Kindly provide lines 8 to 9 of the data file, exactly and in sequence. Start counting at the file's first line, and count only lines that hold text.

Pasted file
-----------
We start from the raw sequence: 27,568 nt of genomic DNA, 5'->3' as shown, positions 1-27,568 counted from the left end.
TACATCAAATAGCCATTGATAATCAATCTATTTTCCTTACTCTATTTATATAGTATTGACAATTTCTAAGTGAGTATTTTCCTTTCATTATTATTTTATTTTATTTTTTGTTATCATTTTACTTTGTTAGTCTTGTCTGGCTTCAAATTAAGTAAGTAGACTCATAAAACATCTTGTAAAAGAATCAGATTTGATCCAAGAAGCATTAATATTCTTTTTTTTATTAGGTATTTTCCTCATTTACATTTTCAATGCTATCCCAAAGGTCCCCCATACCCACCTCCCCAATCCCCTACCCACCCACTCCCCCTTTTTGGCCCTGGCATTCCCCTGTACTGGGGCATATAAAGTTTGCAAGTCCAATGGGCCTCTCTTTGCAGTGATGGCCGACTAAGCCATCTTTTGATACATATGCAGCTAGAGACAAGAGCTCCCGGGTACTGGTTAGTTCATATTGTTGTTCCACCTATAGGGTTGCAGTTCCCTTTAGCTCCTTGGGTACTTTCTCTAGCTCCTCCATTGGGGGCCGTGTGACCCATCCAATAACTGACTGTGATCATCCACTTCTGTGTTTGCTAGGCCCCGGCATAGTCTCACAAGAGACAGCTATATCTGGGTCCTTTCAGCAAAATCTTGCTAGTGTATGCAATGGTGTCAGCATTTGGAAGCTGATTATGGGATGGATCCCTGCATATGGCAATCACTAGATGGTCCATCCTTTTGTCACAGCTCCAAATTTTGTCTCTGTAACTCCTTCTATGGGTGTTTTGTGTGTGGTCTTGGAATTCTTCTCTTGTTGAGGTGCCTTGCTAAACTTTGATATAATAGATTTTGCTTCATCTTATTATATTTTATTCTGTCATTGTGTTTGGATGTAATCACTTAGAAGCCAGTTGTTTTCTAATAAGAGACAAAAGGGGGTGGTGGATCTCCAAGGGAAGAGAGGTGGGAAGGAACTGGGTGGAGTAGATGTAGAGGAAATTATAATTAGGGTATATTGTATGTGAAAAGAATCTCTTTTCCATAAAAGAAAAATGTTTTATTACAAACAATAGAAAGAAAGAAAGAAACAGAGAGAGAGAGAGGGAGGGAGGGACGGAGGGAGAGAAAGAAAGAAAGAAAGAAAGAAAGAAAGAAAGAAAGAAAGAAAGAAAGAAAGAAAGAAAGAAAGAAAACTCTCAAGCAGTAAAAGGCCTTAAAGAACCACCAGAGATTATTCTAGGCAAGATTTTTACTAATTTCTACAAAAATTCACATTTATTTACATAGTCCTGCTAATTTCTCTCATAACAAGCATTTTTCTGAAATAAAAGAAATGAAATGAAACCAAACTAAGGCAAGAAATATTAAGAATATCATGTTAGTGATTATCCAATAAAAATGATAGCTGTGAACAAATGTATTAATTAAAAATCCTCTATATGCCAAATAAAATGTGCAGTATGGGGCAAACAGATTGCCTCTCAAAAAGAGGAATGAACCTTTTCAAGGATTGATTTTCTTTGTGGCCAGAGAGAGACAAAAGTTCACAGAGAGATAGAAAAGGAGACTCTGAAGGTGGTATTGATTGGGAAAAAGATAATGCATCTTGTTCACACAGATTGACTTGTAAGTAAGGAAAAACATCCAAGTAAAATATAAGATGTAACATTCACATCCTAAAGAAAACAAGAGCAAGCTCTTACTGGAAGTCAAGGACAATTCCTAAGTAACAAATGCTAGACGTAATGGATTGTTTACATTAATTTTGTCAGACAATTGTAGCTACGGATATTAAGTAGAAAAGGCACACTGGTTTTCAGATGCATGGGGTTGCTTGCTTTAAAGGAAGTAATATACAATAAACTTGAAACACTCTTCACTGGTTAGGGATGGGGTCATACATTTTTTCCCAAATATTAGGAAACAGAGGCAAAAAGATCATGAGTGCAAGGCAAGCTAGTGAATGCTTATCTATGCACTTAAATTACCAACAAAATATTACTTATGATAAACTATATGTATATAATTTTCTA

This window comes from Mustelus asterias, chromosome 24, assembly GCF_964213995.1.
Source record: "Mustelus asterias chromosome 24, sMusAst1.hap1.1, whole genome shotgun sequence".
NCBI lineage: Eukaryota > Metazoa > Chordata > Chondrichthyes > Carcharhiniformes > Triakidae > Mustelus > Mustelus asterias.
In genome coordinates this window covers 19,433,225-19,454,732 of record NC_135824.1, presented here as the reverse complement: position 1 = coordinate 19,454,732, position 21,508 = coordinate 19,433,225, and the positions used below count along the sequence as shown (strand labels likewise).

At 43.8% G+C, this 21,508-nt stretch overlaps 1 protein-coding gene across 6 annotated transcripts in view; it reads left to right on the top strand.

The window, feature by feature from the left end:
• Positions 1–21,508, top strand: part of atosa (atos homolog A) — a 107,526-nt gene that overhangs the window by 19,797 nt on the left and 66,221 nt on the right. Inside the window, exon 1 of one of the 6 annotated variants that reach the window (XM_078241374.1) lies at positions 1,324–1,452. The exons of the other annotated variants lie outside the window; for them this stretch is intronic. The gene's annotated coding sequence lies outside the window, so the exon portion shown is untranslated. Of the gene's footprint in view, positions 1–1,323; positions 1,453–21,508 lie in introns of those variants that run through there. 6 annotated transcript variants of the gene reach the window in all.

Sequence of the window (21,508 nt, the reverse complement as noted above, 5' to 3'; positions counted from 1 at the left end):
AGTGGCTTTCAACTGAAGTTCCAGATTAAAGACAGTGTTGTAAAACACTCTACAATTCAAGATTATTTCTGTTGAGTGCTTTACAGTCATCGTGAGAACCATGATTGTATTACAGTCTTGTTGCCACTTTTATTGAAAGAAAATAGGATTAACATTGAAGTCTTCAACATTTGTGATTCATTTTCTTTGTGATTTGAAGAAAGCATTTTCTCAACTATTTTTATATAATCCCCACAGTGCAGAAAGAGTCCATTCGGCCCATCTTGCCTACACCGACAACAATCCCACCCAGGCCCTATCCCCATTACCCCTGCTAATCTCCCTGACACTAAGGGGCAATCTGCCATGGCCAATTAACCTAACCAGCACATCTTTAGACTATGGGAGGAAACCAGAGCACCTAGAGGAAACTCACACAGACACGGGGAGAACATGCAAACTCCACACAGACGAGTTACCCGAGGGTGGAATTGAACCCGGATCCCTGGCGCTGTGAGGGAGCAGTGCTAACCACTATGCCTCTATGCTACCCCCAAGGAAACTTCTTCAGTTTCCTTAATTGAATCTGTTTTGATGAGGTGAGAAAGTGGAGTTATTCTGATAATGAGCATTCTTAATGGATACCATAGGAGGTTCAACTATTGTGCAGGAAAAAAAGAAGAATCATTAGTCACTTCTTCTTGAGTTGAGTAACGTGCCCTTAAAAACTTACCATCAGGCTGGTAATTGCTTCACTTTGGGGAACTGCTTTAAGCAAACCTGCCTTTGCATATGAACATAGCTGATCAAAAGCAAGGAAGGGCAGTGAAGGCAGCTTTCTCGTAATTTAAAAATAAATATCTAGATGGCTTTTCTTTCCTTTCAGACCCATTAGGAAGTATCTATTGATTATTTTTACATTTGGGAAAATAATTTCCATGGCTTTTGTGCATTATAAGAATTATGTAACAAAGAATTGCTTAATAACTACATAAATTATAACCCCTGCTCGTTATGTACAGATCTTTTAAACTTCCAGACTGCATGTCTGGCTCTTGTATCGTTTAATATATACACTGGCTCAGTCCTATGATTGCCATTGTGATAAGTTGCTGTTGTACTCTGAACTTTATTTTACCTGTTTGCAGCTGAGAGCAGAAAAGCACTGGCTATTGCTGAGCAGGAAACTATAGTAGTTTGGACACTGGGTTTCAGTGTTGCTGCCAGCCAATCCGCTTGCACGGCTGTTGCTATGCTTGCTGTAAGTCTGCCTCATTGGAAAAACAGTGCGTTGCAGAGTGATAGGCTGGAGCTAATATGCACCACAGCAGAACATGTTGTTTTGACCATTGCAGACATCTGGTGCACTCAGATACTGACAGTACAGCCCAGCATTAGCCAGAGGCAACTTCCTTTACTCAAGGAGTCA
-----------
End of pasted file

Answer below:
The window, feature by feature from the left end:
• Positions 1–21,508, top strand: part of atosa (atos homolog A) — a 107,526-nt gene that overhangs the window by 19,797 nt on the left and 66,221 nt on the right. Inside the window, exon 1 of one of the 6 annotated variants that reach the window (XM_078241374.1) lies at positions 1,324–1,452. The exons of the other annotated variants lie outside the window; for them this stretch is intronic. The gene's annotated coding sequence lies outside the window, so the exon portion shown is untranslated. Of the gene's footprint in view, positions 1–1,323; positions 1,453–21,508 lie in introns of those variants that run through there. 6 annotated transcript variants of the gene reach the window in all.